Primate’s Fund director challenges World Vision’s style of aid, ads in Journal

Published November 1, 1999

The director of the Primate’s World Relief and Development Fund says he wants to open debate on whether World Vision advertisements have any place in the pages of the Anglican Journal.

Andrew Ignatieff, hired to head the Primate’s Fund earlier this year, believes they do not. He has several objections to the full-page ad that ran in the Journal in October.

Mr. Ignatieff is offended by the picture of a perspiring boy, his hands folded in a supplicant pose. He also opposes in principle the idea of child sponsorship as a form of development assistance. And he doesn’t like the idea that World Vision is competing with the Primate’s Fund for dollars in an Anglican Church publication.

The president of World Vision Canada was taken aback when he was told in a telephone interview of Mr. Ignatieff’s comments. Dave Toycen, an Anglican himself, defended World Vision’s child-sponsorship approach and said the agency has no intention of competing with the Primate’s Fund for dollars. Mr. Toycen said he doesn’t believe donating to one or the other agency is an either-or proposition but that the total resources can be expanded if people using different approaches work together.

Mr. Ignatieff takes a different view.

“We work in international development, basing our work on long-term partnership relationships with church-based organizations and other non-governmental organizations in developing countries,” Mr. Ignatieff said. “We are not doing anything for them. They are doing it themselves. We’re helping get them the resources they need to carry out their programs. We believe in dealing not with the symptoms but with the root causes of poverty and social injustice.”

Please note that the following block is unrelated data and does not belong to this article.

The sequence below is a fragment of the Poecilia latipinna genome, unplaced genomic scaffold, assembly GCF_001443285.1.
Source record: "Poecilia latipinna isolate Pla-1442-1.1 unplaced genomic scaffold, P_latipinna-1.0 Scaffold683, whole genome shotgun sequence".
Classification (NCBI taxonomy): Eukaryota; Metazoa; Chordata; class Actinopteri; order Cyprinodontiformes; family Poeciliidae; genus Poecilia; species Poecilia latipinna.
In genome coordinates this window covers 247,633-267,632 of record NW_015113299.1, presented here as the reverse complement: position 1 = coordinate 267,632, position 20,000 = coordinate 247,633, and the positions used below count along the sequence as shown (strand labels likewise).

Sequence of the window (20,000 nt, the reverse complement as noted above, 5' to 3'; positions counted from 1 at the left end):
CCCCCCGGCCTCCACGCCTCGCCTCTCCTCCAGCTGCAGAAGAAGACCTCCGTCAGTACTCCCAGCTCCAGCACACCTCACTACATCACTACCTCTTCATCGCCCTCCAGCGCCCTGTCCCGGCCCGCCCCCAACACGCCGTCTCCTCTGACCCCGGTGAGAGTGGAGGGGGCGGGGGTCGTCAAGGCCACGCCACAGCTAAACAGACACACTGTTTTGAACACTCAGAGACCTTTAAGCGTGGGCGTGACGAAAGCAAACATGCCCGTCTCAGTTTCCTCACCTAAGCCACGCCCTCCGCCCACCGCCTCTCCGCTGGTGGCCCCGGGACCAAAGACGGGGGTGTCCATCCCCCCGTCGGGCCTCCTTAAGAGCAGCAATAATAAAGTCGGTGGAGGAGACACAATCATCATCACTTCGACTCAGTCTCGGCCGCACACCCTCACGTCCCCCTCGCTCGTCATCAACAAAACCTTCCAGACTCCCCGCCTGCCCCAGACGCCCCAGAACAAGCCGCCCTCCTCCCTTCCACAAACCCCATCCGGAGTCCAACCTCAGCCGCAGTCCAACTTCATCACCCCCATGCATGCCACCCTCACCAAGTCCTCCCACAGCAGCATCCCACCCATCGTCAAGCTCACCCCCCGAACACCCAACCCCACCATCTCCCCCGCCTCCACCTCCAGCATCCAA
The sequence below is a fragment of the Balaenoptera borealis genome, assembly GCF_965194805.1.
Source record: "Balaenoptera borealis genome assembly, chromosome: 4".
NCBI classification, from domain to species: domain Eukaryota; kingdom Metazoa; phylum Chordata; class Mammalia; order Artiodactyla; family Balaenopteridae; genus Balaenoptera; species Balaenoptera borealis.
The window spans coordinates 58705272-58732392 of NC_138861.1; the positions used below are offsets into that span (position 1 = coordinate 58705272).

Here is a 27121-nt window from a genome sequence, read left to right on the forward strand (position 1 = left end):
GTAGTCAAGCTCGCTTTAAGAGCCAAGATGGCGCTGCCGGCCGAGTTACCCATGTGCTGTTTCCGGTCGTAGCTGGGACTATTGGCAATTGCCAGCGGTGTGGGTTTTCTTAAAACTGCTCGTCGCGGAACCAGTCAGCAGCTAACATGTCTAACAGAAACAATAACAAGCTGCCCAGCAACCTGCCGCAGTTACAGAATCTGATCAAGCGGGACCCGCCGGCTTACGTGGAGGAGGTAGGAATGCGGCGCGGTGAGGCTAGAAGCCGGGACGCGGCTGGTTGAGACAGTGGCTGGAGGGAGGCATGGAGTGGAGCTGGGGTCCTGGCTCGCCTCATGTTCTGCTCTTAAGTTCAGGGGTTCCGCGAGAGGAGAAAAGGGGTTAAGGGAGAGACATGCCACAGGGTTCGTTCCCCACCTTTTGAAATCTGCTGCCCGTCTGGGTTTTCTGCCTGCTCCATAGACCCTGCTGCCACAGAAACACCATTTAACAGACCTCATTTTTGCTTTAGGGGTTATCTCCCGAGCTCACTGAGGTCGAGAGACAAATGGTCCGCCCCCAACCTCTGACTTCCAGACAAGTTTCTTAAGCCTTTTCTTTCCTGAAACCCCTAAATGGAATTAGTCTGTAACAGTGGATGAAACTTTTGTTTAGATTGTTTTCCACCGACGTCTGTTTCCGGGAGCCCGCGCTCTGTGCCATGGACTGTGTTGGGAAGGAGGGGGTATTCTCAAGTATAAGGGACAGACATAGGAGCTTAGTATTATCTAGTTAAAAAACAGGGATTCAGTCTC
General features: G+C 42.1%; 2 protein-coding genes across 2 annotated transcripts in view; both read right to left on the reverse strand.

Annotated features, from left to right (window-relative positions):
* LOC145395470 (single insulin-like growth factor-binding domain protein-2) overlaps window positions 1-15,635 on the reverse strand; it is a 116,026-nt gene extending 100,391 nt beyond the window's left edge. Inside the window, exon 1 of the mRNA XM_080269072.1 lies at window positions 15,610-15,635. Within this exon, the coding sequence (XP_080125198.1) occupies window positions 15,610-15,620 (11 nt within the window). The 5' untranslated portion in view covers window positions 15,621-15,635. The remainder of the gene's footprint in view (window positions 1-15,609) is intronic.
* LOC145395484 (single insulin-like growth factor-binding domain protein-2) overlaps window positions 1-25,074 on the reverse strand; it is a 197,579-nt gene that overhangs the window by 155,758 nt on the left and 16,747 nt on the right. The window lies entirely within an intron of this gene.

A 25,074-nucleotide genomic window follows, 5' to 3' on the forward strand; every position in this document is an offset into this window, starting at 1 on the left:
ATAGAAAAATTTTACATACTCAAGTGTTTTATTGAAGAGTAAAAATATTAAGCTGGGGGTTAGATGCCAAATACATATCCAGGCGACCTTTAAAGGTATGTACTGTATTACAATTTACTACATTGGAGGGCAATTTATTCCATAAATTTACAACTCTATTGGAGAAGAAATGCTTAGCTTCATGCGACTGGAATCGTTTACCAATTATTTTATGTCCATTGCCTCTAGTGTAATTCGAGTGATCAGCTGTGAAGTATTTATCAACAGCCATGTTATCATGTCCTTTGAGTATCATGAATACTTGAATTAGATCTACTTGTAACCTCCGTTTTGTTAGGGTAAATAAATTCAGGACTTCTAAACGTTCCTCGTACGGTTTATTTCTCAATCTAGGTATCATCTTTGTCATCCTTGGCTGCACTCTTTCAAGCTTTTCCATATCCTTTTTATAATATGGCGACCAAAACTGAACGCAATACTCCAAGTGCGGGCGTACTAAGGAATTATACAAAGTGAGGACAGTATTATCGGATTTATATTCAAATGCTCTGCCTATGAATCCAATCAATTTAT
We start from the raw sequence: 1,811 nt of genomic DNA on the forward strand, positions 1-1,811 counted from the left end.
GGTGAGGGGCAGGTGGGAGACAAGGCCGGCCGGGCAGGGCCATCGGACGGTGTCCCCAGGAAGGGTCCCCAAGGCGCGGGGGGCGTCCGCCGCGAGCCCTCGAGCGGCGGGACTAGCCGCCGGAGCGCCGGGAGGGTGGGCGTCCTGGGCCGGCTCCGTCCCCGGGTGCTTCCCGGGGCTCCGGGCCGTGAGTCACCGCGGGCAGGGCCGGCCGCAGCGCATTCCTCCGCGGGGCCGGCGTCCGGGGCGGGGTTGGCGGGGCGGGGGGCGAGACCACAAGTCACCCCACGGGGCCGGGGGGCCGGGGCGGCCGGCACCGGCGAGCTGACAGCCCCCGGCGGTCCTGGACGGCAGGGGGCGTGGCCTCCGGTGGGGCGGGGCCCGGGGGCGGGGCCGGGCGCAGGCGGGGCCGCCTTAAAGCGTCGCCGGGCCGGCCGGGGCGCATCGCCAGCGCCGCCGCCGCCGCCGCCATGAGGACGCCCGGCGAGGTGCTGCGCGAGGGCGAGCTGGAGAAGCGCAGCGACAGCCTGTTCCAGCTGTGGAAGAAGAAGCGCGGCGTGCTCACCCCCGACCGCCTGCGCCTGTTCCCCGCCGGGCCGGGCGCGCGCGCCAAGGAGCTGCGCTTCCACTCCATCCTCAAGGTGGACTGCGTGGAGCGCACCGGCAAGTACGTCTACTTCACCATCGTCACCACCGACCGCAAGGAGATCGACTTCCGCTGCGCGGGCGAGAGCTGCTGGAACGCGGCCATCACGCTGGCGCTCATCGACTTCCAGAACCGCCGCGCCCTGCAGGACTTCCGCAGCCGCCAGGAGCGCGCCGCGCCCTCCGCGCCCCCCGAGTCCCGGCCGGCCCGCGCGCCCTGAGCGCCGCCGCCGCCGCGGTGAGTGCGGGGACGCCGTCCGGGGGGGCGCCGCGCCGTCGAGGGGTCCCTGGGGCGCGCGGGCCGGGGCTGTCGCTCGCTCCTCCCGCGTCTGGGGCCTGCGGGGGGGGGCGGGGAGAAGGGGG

The advertised image used by World Vision, he said, presents a child in a position of supplication to the reader.

“The Primate’s Fund has spent 40 years trying to develop partnerships of equality, not of supplication,” Mr. Ignatieff said.

The Primate’s Fund works on sectoral causes including environmental and women’s issues. “Child sponsorship deals with development on a case by case basis. Consequently it deals with the symptoms of economic injustice rather than the root causes.”

Mr. Ignatieff spent six years in the child sponsorship department at an aid organization (not World Vision) before the organization agreed to drop that method of development. He spent four of those years translating letters back and forth.

“I can say very clearly that child sponsorship is a very effective way of raising money and assuaging the consciences of people providing the money, but it’s not particularly effective at addressing the root issues of underdevelopment,” he said.

Mr. Toycen takes issue with the criticism.

“Child sponsorship has been criticized over the years, certainly among certain members of the church community and some of the other aid agencies as well,” he said. “But I think oftentimes, what’s happening is that people aren’t fully aware of how child sponsorship has changed.

“For example, we work with the child, with their family, with the total community. Aid goes to all the children in the community. I think there’s lots of evidence from our experience, as well as the experience of other agencies, that it’s good development work. I don’t think I’ve heard criticism, at least in recent times, about the quality of the development work itself.”